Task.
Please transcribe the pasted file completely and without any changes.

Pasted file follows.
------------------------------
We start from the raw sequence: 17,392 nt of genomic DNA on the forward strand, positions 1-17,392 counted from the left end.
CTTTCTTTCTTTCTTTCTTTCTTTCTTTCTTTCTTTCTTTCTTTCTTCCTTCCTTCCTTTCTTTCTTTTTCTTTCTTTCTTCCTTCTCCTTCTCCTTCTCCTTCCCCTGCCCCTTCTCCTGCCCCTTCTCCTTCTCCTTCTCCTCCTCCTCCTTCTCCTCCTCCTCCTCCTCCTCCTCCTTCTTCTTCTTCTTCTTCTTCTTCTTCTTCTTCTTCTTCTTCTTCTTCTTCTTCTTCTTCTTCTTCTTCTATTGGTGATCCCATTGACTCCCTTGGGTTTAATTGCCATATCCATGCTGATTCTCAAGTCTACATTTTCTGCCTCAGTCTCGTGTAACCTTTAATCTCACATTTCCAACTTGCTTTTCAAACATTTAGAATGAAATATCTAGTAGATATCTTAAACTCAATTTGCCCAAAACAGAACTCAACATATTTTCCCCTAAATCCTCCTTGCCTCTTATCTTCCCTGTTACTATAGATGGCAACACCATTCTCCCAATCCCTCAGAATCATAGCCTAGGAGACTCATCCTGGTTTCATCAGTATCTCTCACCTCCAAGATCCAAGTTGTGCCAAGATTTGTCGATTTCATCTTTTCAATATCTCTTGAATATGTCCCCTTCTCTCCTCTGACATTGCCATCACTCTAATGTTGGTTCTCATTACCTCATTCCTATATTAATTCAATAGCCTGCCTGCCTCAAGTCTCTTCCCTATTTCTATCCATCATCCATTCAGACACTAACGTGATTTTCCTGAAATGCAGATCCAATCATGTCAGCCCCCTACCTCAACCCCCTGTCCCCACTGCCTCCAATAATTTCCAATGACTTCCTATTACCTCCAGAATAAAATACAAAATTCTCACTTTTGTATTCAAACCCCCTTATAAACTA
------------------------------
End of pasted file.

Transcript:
We start from the raw sequence: 17,392 nt of genomic DNA on the forward strand, positions 1-17,392 counted from the left end.
CTTTCTTTCTTTCTTTCTTTCTTTCTTTCTTTCTTTCTTTCTTTCTTCCTTCCTTCCTTTCTTTCTTTTTCTTTCTTTCTTCCTTCTCCTTCTCCTTCTCCTTCCCCTGCCCCTTCTCCTGCCCCTTCTCCTTCTCCTTCTCCTCCTCCTCCTTCTCCTCCTCCTCCTCCTCCTCCTCCTTCTTCTTCTTCTTCTTCTTCTTCTTCTTCTTCTTCTTCTTCTTCTTCTTCTTCTTCTTCTTCTTCTTCTATTGGTGATCCCATTGACTCCCTTGGGTTTAATTGCCATATCCATGCTGATTCTCAAGTCTACATTTTCTGCCTCAGTCTCGTGTAACCTTTAATCTCACATTTCCAACTTGCTTTTCAAACATTTAGAATGAAATATCTAGTAGATATCTTAAACTCAATTTGCCCAAAACAGAACTCAACATATTTTCCCCTAAATCCTCCTTGCCTCTTATCTTCCCTGTTACTATAGATGGCAACACCATTCTCCCAATCCCTCAGAATCATAGCCTAGGAGACTCATCCTGGTTTCATCAGTATCTCTCACCTCCAAGATCCAAGTTGTGCCAAGATTTGTCGATTTCATCTTTTCAATATCTCTTGAATATGTCCCCTTCTCTCCTCTGACATTGCCATCACTCTAATGTTGGTTCTCATTACCTCATTCCTATATTAATTCAATAGCCTGCCTGCCTCAAGTCTCTTCCCTATTTCTATCCATCATCCATTCAGACACTAACGTGATTTTCCTGAAATGCAGATCCAATCATGTCAGCCCCCTACCTCAACCCCCTGTCCCCACTGCCTCCAATAATTTCCAATGACTTCCTATTACCTCCAGAATAAAATACAAAATTCTCACTTTTGTATTCAAACCCCCTTATAAACTA